Strategic and regional assessments provide the important regional or strategic context that can be used to shape individual project assessments. These enhance understanding of real and potential cumulative effects. They also provide better opportunity for Indigenous peoples and the public to help shape regional visions, and ease the burden of project-level assessments having to deal with these issues within their process. For example, a regional assessment is crucial for addressing cumulative effects such as climate change which cannot be addressed effectively and efficiently by project-level assessments alone.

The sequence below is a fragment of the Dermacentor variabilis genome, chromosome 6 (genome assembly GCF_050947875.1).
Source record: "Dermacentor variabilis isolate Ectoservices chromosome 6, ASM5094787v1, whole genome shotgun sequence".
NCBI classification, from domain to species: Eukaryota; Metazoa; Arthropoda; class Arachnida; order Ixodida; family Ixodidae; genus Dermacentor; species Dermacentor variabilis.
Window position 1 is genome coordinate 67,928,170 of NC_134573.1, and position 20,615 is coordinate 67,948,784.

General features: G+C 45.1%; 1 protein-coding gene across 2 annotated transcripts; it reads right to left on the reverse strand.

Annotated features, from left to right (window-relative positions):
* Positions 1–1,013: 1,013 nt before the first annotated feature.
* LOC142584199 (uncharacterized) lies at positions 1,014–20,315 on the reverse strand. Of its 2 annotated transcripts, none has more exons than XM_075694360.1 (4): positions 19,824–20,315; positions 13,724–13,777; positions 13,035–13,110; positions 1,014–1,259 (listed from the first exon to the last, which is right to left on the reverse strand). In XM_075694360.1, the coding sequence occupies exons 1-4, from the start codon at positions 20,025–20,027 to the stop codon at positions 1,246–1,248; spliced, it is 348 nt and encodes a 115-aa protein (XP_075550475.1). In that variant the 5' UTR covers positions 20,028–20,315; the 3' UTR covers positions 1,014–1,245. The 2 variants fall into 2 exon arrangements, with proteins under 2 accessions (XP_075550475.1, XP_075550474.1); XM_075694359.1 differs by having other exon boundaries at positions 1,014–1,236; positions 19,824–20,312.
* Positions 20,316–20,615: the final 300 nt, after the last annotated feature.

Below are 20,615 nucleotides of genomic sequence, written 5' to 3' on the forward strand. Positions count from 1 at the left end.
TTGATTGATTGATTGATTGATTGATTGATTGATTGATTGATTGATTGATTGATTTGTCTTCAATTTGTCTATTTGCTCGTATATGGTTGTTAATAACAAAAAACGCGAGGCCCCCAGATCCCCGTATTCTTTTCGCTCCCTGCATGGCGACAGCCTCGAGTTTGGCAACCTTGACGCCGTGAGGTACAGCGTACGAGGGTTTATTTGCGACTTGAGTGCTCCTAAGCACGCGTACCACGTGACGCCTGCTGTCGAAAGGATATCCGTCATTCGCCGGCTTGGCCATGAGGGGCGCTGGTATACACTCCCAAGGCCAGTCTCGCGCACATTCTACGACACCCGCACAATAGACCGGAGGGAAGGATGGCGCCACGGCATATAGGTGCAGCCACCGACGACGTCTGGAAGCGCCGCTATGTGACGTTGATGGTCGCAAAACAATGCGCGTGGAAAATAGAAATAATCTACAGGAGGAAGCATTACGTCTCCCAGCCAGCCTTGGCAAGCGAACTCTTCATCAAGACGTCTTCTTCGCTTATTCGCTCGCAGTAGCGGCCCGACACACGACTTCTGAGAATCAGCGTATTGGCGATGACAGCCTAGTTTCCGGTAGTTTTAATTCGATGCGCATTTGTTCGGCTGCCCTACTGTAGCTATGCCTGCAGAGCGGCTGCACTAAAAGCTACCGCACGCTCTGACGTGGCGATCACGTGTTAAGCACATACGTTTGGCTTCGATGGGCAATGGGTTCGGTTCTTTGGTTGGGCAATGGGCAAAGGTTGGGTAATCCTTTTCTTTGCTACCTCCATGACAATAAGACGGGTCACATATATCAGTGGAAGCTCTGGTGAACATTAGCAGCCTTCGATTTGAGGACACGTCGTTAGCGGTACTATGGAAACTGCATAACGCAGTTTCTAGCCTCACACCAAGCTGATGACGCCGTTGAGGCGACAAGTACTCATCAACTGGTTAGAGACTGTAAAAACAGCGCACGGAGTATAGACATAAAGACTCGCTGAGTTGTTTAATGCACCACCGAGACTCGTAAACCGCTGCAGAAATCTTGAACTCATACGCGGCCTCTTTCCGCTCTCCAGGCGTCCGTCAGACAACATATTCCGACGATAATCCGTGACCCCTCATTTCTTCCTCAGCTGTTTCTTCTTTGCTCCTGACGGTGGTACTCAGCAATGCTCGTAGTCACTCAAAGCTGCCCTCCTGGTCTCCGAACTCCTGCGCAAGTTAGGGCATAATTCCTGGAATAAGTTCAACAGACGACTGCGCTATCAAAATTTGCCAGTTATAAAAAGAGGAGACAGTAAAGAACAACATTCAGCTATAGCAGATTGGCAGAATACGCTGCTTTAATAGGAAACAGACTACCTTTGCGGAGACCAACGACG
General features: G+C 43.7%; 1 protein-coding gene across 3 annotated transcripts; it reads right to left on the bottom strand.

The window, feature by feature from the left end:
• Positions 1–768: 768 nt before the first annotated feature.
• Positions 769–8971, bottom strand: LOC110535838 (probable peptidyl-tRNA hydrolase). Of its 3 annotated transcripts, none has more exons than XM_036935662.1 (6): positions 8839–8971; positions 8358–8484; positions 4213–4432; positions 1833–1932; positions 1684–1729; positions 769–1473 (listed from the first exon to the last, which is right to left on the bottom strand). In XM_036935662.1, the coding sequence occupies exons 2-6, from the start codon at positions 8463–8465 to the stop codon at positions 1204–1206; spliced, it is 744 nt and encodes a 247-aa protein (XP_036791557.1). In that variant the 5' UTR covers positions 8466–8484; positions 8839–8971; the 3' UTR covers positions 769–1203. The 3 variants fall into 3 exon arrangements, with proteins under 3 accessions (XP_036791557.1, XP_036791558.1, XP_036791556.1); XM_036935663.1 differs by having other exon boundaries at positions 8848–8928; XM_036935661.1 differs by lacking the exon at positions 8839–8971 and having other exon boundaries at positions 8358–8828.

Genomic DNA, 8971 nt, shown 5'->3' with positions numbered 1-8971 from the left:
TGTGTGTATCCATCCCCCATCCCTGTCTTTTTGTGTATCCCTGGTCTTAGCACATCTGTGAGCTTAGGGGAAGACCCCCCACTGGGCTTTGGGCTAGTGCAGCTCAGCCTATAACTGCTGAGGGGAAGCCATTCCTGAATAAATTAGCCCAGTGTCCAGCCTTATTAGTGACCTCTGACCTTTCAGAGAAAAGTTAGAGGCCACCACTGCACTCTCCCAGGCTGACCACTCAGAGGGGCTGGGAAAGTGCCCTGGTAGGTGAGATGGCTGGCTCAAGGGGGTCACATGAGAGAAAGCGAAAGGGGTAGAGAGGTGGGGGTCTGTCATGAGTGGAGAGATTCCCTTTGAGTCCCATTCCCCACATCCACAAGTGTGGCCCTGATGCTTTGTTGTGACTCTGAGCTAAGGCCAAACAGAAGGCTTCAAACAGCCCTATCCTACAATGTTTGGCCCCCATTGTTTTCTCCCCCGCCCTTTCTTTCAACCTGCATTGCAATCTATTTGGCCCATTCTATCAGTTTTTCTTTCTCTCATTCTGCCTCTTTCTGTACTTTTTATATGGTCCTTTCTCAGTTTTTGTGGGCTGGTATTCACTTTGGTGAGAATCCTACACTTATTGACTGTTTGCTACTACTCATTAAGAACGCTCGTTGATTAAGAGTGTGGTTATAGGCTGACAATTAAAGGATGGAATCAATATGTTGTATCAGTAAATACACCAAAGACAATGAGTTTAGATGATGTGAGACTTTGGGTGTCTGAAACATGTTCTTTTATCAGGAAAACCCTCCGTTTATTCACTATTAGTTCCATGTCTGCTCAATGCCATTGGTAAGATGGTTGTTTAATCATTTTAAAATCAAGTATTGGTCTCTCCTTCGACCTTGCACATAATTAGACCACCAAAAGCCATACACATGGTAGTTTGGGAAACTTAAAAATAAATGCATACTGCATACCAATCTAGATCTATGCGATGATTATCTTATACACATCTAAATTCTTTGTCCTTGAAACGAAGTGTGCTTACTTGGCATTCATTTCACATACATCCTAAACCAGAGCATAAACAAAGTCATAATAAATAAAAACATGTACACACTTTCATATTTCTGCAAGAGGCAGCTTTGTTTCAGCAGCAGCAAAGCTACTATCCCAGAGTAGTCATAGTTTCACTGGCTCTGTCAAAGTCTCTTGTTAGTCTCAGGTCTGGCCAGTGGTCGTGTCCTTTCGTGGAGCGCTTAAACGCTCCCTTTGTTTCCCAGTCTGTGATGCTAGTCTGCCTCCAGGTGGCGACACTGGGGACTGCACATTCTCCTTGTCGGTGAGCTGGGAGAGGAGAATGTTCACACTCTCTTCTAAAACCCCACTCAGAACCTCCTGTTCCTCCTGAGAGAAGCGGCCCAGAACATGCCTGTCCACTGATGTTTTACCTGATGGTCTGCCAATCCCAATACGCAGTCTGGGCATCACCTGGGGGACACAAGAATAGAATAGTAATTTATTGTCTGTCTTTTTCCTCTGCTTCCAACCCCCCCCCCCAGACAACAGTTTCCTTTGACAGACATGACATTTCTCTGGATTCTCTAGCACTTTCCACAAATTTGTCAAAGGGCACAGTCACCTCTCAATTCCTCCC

If we look at the Far North of Ontario, for example, we know that there are major plans for mineral development in the region. Getting these minerals to market requires mineral exploration, new mines, all-weather roads and transmission lines to provide cheap and reliable power. Yet, these same kinds of land uses generate significant greenhouse gas emissions, impact species at risk and biodiversity as well as destroy existing carbon-rich stores of wetlands and peat. They generally relegate First Nations interests and values to a number of factors such as training, monitoring, revenue and jobs within private individual impact benefit agreements. A strategic regional assessment would allow us to step back and look at how these multiple projects could affect – and change -- conditions in the Far North and again, help us put decision making around individual projects in its proper context. In other words, this is our chance to look at how many mines, roads and other disturbances this sensitive region can withstand as well as consider First Nations interests and government commitments to protecting the environment before we approve multiple individual projects or even pieces of projects.